By Devraj Singh Kalsi
The giant tree was pulled away from the bosom of the Earth after an intense struggle that lasted for several hours in the dark. It was razed to the ground much like the vandalized bust of a dictator overthrown in a coup.
The birds in all their wisdom had chosen to build their nests in the sturdy tree that came with the implicit assurance of a safe haven. The tree that listed several encounters of surviving severe cyclones in its resume had caved in this time after four decades of brawny existence.
Birds asleep quite like passengers in long-distance trains that collide in the middle of the night – a big jolt wakes them up to discover their world turned upside down. Something similar must have rattled the birds when they found themselves closer to the ground through the thick foliage of leaves that cushioned their unceremonious fall.
Imagine those moments of confusion and hopelessness when they extricated themselves from the wreckage to fly off to nearby safety. The swaying electric wires clutched their nervous feet as they tried to make sense of the world during the incessant downpour, vigorously shaking their rattled heads to puff up resilience in their wings, waiting patiently and calling out other members of the family to unite.
In the wee hours of the morning, I woke up to hear fresh new voices in the garden. As I opened the window of my study, the reality outside and my imagination matched like the blood group of two strangers. The guava tree was the makeshift home where the homeless birds had now gathered and perhaps united with their loved ones. Their chirping was probably their excited conversation to chalk out the future plan of rehabilitation. More birds flew in and sat beside their families, sharing updates of empty spaces available in the mango and jackfruit trees where they could build new nests. Agile and faster than human beings in rebuilding homes, some were already flying around carrying pieces of straw and wires in their beaks as the new foundation for cosy, durable nests to cuddle in.
Quite a few of their flock sat still and gazed at the uprooted tree, perhaps fondly recollecting the good times they enjoyed up there. Like us, they were probably fond of living in grandeur. Maybe they were also proud of having an opulent residence in a giant tree that looked like a mansion. With no other tree of such magnificence around, they would now have to settle down with some modest options.
I joined the birds in observing the uprooted tree. The vacant space was brimming with strange, unfamiliar brightness. What stood hidden behind the tree all these years was now clearly visible. The balcony of the neighbour was in full view. The death of the tree had brought us visually closer. I was not too happy with the new reality and I do not think he would be happy either to reveal the colours of his innerwear left to dry on the balcony railing every day.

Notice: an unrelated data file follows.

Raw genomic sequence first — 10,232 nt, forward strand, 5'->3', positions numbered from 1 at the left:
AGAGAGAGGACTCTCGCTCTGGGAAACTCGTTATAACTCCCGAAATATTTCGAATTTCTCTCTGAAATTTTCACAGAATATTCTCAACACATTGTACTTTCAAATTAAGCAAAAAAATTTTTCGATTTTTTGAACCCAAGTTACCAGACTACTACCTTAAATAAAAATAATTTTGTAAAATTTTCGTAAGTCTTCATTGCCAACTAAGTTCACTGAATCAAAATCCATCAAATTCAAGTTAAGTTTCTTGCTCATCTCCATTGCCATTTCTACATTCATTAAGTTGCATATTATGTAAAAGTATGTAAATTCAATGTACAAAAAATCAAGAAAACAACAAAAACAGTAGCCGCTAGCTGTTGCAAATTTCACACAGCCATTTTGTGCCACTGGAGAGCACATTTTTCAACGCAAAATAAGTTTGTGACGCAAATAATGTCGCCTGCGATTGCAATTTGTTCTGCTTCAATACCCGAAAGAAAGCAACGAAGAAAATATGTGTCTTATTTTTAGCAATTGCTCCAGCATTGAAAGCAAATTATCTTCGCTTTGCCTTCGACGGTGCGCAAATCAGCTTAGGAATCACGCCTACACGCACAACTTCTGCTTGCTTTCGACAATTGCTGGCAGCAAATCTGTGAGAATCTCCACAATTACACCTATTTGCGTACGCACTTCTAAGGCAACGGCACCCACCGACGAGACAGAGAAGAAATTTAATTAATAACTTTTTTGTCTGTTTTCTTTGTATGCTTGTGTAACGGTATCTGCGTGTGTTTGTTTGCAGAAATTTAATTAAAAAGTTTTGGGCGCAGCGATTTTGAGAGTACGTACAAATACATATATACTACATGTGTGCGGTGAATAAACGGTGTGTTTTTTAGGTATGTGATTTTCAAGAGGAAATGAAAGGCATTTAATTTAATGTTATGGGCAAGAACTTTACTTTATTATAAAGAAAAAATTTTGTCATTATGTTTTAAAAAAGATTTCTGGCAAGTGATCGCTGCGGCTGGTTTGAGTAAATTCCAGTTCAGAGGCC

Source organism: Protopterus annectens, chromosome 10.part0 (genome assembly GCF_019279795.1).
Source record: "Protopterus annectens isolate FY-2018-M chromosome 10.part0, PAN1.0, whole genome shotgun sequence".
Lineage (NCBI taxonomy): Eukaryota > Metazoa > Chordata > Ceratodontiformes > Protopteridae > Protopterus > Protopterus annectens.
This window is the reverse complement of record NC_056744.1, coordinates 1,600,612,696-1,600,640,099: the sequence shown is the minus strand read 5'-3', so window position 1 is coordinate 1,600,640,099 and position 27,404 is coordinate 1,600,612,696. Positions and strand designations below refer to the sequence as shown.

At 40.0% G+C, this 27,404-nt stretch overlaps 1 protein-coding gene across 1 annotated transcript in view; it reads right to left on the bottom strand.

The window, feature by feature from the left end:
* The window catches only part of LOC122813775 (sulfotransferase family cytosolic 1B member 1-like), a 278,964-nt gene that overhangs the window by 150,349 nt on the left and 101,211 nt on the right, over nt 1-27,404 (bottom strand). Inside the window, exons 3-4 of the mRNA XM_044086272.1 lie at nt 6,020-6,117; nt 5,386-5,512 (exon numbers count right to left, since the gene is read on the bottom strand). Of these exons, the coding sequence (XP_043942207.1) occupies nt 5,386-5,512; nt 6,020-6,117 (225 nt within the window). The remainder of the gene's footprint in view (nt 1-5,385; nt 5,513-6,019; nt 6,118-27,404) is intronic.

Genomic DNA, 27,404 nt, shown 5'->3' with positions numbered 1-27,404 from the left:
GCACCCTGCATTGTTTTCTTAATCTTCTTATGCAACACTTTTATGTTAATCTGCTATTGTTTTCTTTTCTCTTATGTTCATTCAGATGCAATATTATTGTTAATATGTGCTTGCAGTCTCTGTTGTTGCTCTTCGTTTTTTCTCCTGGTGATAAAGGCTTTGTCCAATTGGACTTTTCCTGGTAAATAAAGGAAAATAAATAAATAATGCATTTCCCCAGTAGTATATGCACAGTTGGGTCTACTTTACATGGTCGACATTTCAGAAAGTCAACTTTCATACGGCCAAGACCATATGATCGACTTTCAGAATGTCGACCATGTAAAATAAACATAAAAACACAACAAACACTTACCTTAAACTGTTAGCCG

I was habituated to look in that direction because of the giant tree. I looked at it whenever I was thinking of ideas. The circle of leafy delight energised my mornings. The sight of the tree stirred and stimulated creativity. Now the neighbour would think I was gazing at him or waiting for the beautiful women of his household to stage an appearance there. He would go further to call it an invasion of privacy – the arousal of voyeuristic tendencies.
I suspect my repeated gaze would make him erect a glass window to cover up the balcony area, to stay safe from my ogling. I would still be looking at the giant tree because it is planted in my mind forever. I would still look at it through my inner eye and seek inspiration. Difficult to make people understand that creative folks often fix their gaze at something but they think of something completely different.
The relief team arrived with a truck – hearse to ferry the mortal remains of the tree. They were more brutal than the cyclone as the dead tree was axed further, chopped into small logs to be sold as timber. Only the tree trunk was left behind and people gathered to click its photos for their social media feeds. Some strangers passing by stood silent to mourn its demise more sincerely than the residents around. The uprooted tree created no signs of emotional distress in the people who lived in its vicinity. Perhaps it is true that the death of a family member does not necessarily cause much agony to the survivors in the family – people who have no blood relationship are also likely to shed more tears.
A fleeting thought of grafting its small branch in my garden – with a concrete slab to perpetuate its memory – did cross my mind. And the epitaph recording the cause of its death: Amphan. Does a tree deserve to be immortalised? Does a tree become evergreen in history? Or it remains just like us ordinary mortals who come and go? Enlightenment makes all the difference. We are all uprooted from time to time, in so many different ways. The uprooted tree left behind a lot for me to dig up within.
Devraj Singh Kalsi works as a senior copywriter in Kolkata. His short fiction and essays have been published in Kitaab, The Bombay Review, Deccan Herald, The Assam Tribune, The Sunday Statesman, Earthen Lamp Journal, and Readomania. Pal Motors is his first novel.
PLEASE NOTE: ARTICLES CAN ONLY BE REPRODUCED IN OTHER SITES WITH DUE ACKNOWLEDGEMENT TO BORDERLESS JOURNAL.